Okay, so there’s death, taxes, and last minute crazy scrambles before conference travel. I know this. I’ve known this since 1984, when I was taken to my first 4Cs [no, that has nothing to do the official anything of the Davis family]. Why I ever imagine it will be different is beyond me.
Anyway, I leave y’all with the peer review instructions I’m leaving my science students to perform on each other’s Research papers [really, literature reviews] about issues affecting the Chesapeake Bay watershed:
Reviewing is a tedious, but serious, part of being a professional. All those peer-reviewed journals out there? Yes, the peers doing the reviewing are performing gate-keeper roles, but they are also supposed to be looking carefully at how well-constructed the arguments are, and how accurately the writers have represented their sources/their data. One day you might get to be one of those reviewers [it’s a sign your opinions matter to the rest of that audience].
But for now, you get to review each other’s work in class.
The first step in this review process is to have everyone in the group read [or have someone read out loud] the Introduction/scope section of the document.
Make your predictions for the rest of the paper, and write those down. What should be covered in the paper? In what order? What reason do they give for the importance of this topic? Do you think they are tackling the right sub-topics? Why or why not?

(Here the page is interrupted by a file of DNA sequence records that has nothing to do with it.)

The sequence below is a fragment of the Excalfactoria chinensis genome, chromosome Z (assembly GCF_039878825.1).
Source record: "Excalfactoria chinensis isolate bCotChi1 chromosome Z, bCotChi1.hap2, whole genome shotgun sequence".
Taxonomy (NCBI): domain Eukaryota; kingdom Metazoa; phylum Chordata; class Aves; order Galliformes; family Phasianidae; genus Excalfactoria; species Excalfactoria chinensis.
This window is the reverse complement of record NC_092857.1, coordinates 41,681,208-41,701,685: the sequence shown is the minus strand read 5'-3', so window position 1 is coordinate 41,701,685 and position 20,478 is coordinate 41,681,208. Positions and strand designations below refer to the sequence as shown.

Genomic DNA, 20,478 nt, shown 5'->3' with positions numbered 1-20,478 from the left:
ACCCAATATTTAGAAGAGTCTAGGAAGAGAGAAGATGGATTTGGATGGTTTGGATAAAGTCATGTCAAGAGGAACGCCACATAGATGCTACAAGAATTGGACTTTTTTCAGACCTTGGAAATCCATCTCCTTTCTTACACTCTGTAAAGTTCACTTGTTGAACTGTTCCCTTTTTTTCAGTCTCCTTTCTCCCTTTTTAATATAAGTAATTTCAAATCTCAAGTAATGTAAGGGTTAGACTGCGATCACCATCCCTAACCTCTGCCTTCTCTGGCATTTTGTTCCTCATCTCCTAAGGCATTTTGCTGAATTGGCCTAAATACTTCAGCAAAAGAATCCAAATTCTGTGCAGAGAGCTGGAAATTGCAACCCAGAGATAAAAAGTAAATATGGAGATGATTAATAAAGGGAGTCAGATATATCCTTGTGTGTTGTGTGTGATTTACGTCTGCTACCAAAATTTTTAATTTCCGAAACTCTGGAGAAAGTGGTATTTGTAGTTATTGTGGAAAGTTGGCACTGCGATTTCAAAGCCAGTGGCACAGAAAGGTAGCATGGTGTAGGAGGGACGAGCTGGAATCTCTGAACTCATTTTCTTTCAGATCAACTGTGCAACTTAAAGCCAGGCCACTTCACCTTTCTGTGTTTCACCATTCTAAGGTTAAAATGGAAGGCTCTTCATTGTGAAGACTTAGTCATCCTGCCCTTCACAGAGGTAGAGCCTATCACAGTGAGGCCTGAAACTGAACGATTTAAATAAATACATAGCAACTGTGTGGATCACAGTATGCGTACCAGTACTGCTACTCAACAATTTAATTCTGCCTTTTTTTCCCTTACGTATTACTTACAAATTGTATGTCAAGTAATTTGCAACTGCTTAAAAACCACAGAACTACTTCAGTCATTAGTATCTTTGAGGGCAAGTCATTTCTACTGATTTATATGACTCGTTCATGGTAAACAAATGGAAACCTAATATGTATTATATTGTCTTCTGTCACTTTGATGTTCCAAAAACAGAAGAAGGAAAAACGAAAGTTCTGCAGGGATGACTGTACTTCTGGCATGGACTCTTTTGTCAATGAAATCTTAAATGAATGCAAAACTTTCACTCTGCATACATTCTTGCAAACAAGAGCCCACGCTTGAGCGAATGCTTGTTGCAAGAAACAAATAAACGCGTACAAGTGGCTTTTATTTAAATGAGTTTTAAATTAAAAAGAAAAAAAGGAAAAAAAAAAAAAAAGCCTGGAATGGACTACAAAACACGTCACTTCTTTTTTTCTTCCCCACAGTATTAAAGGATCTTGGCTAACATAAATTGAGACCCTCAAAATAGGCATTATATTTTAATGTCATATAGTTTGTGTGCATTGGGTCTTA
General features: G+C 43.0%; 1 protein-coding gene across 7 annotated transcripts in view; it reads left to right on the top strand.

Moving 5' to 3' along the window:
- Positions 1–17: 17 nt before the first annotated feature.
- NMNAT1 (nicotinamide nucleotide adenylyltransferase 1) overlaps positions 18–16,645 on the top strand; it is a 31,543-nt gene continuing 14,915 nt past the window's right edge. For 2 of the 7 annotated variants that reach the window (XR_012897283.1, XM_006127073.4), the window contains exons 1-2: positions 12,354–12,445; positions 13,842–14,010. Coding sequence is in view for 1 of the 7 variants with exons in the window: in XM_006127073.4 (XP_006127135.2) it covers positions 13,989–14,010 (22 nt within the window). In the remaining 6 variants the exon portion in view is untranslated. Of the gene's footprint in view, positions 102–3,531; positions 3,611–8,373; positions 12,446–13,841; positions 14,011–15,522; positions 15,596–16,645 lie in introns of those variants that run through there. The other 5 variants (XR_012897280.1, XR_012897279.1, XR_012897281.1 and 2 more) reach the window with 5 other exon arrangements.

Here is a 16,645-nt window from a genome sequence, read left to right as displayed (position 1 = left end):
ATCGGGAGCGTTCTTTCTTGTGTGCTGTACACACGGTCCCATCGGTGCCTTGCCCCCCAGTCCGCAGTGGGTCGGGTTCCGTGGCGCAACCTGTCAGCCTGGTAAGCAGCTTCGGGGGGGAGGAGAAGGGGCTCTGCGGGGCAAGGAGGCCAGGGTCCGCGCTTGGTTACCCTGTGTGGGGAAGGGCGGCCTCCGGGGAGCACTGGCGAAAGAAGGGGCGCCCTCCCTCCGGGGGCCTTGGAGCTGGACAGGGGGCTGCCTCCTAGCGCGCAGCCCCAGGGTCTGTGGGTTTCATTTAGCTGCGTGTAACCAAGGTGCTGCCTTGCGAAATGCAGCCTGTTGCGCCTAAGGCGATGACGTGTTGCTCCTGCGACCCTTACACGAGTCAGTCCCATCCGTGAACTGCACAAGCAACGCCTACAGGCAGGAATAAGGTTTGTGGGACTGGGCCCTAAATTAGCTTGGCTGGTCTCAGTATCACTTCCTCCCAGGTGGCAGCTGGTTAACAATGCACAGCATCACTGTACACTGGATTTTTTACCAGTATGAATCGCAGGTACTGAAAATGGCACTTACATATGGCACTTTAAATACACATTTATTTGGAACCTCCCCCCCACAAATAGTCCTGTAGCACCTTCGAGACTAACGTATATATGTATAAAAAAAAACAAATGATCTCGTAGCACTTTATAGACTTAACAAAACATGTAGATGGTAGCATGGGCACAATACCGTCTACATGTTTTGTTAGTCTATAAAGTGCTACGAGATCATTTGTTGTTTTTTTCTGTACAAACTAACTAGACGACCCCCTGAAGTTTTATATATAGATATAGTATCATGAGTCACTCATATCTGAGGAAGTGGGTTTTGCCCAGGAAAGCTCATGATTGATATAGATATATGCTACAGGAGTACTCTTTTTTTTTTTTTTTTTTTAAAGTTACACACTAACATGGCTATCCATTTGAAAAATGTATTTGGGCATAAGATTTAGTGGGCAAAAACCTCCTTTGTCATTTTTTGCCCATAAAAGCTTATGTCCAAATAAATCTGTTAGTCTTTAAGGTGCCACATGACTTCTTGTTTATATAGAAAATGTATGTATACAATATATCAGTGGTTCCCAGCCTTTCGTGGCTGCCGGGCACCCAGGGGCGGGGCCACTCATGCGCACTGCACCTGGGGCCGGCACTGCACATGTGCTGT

Now, for each subsequent section, read, then discuss what you’ve learned from the paper.
Write: Did you get what you expected? If not, what did you get instead? In either case, was the material broken into reasonably-sized paragraphs? Were there subheadings to help direct your attention? What kinds of literature were they citing, and what makes you think they have covered the topic well? If you think there are gaps, what kind of information would you like them to provide? [This is not a guarantee that they can actually _get_ that information, but it will help them to know what you were expecting!] Are there visuals [diagrams, maps, charts, data] to help support the points they are making?
When you get to the end of the draft, write out what do you think of the conclusions. How well are those conclusions supported by the group’s review of the literature? What other paths might that group consider? Were there areas that went beyond the scope set out at the beginning of the paper? Should those areas be trimmed out, or should the scope be adjusted?
At this point, you can take the draft apart — each group member should take a section of the paper and go over it to assess how well it is written — write on the draft and make your recommendations on how the writers in the other group could make it better. Write your name on the section of the draft that you review, so you can get credit later.
MAKE SURE you get the draft, and your group’s analysis of the draft back to the other group as soon as possible!
For Thursday, the groups should be able to have their own drafts back in their hands, and the task is to post a statement summarizing what you’ve learned from your reviewers and what you are going to do about it before turning in the final version next Tuesday when I’m back in town.